Dum da dum dum | Arkansas Blog

Dum da dum dum

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The faux retirement story broken here yesterday thanks to information from Rep. Allen Kerr (R-Little Rock) appears to be growing legs. Attorney General Dustin McDaniel continues to receive inquiries. As attorney for the Public Employees Retirement System, McDaniel  may have the duty to see if elected public officials legally terminated their public employment in office before drawing retirement. And, if they did not, he'll have to figure out what to do about it.

Anecdotal evidence is growing that elected officials -- particularly at the county level - have "retired" by means of skipping a few paychecks while continuing to exercise the powers of their office. Then they'd "resume" the office with both a retirement check and the regular paycheck. An opinion McDaniel issued this week raised legal questions about such a process. Offices must be truly vacated for an elected official to legally retire.

Some elected officials have legally retired (after standing unopposed for nomination in party primaries) and left office for a short period, only to resume the office again on a new term the following January. That's legal. But many elected officials have kept the practice secret, for fear of riling taxpayers who might object to the double dip, and not actually vacated their offices.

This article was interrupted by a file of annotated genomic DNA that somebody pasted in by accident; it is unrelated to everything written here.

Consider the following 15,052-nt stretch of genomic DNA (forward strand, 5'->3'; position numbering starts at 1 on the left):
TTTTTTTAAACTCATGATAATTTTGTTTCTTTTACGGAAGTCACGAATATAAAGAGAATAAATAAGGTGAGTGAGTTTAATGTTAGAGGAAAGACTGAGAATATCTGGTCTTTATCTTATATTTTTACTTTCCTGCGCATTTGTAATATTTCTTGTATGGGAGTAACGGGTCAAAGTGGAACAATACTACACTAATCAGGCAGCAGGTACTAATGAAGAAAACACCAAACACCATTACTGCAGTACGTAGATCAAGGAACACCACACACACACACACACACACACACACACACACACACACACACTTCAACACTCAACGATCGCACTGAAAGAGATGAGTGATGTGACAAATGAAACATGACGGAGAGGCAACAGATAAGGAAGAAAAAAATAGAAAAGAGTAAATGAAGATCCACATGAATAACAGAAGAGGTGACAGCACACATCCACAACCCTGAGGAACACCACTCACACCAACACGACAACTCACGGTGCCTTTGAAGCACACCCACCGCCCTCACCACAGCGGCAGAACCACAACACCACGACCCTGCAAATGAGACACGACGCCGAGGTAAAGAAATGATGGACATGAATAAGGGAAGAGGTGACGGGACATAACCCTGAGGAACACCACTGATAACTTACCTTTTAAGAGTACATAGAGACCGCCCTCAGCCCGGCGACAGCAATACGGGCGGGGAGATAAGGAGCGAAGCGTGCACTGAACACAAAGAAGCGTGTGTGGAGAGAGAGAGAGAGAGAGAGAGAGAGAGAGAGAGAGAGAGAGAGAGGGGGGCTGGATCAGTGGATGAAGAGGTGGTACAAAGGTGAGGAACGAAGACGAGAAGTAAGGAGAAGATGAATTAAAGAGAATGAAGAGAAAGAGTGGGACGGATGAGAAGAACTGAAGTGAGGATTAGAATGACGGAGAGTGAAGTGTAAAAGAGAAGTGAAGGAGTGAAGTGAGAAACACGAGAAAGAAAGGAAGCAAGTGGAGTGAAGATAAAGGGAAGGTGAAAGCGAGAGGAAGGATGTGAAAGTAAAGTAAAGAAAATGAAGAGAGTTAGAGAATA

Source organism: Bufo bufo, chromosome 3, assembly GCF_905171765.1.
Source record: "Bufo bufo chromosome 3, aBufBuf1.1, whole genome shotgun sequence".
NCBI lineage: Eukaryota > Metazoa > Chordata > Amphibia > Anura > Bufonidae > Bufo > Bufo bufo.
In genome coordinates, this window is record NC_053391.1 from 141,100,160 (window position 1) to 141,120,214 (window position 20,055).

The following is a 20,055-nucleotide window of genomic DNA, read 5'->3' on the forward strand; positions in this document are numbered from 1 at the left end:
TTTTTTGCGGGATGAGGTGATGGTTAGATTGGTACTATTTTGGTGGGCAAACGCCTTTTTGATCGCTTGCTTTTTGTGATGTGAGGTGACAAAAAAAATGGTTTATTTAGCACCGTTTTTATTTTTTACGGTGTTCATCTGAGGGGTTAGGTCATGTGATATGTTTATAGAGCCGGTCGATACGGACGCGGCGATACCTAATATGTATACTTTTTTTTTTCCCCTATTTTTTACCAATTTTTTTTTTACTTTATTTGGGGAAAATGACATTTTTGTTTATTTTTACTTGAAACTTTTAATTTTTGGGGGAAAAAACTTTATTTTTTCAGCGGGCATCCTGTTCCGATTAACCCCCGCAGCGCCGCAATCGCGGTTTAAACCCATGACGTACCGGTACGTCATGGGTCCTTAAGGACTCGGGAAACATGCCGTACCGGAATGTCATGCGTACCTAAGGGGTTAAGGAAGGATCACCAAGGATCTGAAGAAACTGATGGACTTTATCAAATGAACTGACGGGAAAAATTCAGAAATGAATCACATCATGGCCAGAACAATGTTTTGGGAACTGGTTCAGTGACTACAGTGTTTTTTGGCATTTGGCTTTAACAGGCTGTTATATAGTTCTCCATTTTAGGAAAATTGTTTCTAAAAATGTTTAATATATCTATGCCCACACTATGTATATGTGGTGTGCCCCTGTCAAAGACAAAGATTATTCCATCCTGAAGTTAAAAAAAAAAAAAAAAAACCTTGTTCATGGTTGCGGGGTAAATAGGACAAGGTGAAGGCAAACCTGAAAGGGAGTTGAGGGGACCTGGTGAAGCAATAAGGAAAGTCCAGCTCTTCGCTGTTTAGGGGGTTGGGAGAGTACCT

McDaniel issued this further statement today:

“Today, for the first time, I was provided with some specific information regarding this matter.  I must admit that I am surprised by some of what I have learned, but I am not prepared to comment on any specifics at this time. My intention is to gather all of the information that I can and evaluate the State's options. It appears to be a complex situation, and there may be no easy answers.  Nevertheless, I will be personally involved, and we will work to find an appropriate course of action.”

This is politically sensitive, to put it mildly. County officials are overwhelmingly Democratic in Arkansas and an important cog in campaign machinery. The longer an official has been in office -- and thus more likely to be retirement eligible -- the more important the cog.

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